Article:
Every time I see an African domestic (maid) with white children, a wave of sadness comes over my heart. I understand the cultural dynamics, the legacy of race in this country, and the economic inequity to know the reason for and, in a way, the necessity for these domestics. But my heart feels sad all the same when I see situations as I described.
I think I know why I feel the way I do. My grandmother on my father’s side was a domestic. Grandma was an educated lady. She was a teacher, but when she got married, as was the custom of the day, she stopped working to stay at home as a housewife. Eventually, for her family to earn extra money, she worked as a maid for a doctor’s family. In Jim Crow South, this was one of the few things black women could do to earn an income. Thankfully, the doctor and his family treated Grandma well; and she talked fondly about them until the day she died.
My great-grandmother on my mother’s side was a domestic. She was a formidable, God-fearing woman. She raised half of the children–both black and white–in her small Southern town. When she passed away, there was standing room only at her funeral, as the entire town, all of her children, turned out to pay tribute.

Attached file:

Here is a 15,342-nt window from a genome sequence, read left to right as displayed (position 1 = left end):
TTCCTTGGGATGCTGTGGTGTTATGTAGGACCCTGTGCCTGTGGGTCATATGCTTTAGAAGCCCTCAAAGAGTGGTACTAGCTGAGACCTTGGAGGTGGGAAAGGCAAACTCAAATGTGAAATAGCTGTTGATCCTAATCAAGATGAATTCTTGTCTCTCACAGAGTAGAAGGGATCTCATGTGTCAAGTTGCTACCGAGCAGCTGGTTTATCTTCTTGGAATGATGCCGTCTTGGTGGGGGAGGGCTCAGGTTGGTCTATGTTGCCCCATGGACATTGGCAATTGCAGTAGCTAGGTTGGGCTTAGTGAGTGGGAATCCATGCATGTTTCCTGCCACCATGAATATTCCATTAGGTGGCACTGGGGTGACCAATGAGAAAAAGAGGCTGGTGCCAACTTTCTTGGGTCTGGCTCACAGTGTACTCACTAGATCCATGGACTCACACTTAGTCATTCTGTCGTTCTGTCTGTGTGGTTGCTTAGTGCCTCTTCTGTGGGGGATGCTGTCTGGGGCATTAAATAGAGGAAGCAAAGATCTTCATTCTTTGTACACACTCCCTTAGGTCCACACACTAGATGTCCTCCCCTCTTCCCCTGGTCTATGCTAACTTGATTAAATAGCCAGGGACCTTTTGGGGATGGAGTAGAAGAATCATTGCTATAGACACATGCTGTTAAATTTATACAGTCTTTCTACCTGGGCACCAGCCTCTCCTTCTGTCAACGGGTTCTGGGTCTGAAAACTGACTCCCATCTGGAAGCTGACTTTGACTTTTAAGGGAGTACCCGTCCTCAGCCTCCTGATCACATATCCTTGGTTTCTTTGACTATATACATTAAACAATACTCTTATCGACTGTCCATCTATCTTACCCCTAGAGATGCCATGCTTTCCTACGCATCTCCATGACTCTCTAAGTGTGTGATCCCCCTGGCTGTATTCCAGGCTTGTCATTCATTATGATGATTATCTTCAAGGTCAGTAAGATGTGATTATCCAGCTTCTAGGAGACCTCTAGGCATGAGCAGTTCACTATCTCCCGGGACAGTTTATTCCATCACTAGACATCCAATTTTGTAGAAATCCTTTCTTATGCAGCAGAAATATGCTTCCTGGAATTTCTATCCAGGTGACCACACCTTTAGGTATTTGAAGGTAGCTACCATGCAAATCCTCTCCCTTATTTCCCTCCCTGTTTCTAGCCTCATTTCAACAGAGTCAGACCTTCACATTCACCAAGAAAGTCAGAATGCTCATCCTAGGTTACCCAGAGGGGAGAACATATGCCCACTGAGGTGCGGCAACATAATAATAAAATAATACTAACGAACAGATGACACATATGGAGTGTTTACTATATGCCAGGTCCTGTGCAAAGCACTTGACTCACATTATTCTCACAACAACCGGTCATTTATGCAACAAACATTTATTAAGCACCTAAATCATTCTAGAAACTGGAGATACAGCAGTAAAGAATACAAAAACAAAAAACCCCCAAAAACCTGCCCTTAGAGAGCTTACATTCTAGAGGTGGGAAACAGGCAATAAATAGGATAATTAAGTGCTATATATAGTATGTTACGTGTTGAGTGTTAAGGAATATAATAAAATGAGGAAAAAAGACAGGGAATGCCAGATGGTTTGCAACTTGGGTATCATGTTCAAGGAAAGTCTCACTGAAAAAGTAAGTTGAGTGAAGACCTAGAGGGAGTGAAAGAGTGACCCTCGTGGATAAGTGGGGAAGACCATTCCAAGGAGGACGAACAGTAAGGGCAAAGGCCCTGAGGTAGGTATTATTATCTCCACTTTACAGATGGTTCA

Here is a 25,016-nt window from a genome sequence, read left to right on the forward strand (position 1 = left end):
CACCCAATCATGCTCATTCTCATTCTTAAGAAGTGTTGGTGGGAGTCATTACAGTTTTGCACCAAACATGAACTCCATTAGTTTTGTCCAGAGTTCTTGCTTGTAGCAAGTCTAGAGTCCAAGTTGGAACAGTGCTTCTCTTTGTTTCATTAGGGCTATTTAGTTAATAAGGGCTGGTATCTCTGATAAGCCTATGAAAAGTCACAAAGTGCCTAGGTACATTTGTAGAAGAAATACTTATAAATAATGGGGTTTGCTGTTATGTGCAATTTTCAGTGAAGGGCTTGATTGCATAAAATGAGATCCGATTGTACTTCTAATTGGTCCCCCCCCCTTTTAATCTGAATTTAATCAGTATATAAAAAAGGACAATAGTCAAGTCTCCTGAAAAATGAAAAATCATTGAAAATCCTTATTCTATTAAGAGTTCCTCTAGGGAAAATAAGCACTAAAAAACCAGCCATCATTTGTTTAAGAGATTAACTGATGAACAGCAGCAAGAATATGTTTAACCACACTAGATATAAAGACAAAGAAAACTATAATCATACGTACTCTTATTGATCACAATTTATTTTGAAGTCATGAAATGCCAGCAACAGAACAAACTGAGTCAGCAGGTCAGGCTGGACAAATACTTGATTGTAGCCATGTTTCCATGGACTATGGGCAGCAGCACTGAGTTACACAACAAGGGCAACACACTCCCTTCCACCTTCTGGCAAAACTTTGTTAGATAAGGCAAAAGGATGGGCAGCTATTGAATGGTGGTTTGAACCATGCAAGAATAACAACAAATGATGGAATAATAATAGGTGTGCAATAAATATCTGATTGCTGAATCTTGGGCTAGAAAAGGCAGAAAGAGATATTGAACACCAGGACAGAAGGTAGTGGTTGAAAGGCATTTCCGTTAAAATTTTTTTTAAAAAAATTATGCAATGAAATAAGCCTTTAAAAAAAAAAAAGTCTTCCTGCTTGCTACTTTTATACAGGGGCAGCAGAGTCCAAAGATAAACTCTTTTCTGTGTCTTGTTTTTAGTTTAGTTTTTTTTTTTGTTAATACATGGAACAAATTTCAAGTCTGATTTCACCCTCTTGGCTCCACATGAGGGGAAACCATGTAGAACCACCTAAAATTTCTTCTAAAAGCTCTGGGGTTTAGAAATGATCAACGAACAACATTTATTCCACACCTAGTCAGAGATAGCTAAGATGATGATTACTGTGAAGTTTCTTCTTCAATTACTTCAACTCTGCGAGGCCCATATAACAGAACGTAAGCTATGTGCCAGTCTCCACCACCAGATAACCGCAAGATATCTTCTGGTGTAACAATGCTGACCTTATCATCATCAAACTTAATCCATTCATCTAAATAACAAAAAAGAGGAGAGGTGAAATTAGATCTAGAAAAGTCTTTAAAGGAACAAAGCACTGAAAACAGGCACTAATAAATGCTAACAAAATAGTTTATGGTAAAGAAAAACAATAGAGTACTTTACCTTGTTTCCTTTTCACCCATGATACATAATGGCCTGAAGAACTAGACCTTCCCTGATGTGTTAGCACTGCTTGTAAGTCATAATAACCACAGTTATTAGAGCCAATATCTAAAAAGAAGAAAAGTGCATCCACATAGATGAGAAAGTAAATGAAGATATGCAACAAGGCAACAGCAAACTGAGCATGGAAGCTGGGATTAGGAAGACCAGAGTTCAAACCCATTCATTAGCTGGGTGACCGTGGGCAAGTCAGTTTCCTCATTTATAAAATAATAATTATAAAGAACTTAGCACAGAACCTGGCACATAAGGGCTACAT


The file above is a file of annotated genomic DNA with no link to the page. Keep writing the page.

My great-grandmother on my father’s side was an ex-slave. Queen was her name; and according to the family stories, her named suited her. When freed, she was given land in her own right. That land is still in my family today.
So I think the reason why I feel sad when I see African domestics taking care of white children is because I see my grandmothers in them. I wonder if they have good situations in caring families, as my two grandmothers had, or if they are treated badly. I wonder what children they have of their own whom they are struggling to support, to give a leg up in the world. I wonder if they are happy. I wonder if they are really queens underneath their doeks. I think my grandmothers would be proud to know that their hard work has not only paid off in their children but also in their children’s children and in their children’s children’s children. I wonder what my grandmothers would think of me. What would they think of my serving as a missionary in Africa? I hope they would be proud. I like to think that they would.
4 thoughts on “I See Her in Them”
Very moving, this reminded me of my grandmother on my father’s side, who was a Godly women, who loved all children and opened her arms to help others. Thanks for this blog.
This is a beautiful posting, Nicole, and reflects many of my own wonderings.
I think we can be quite confident that your grandmothers would be very, very proud of you, Nicole.
The dignity of work done well – whatever that work – glorifies God and serves as a legacy for future generations. You are part of that legacy, and you approach your work with the same dignity, personal responsibility, and respect for others as your forebears. It is a privilege to know you and to share your journey, Nicole.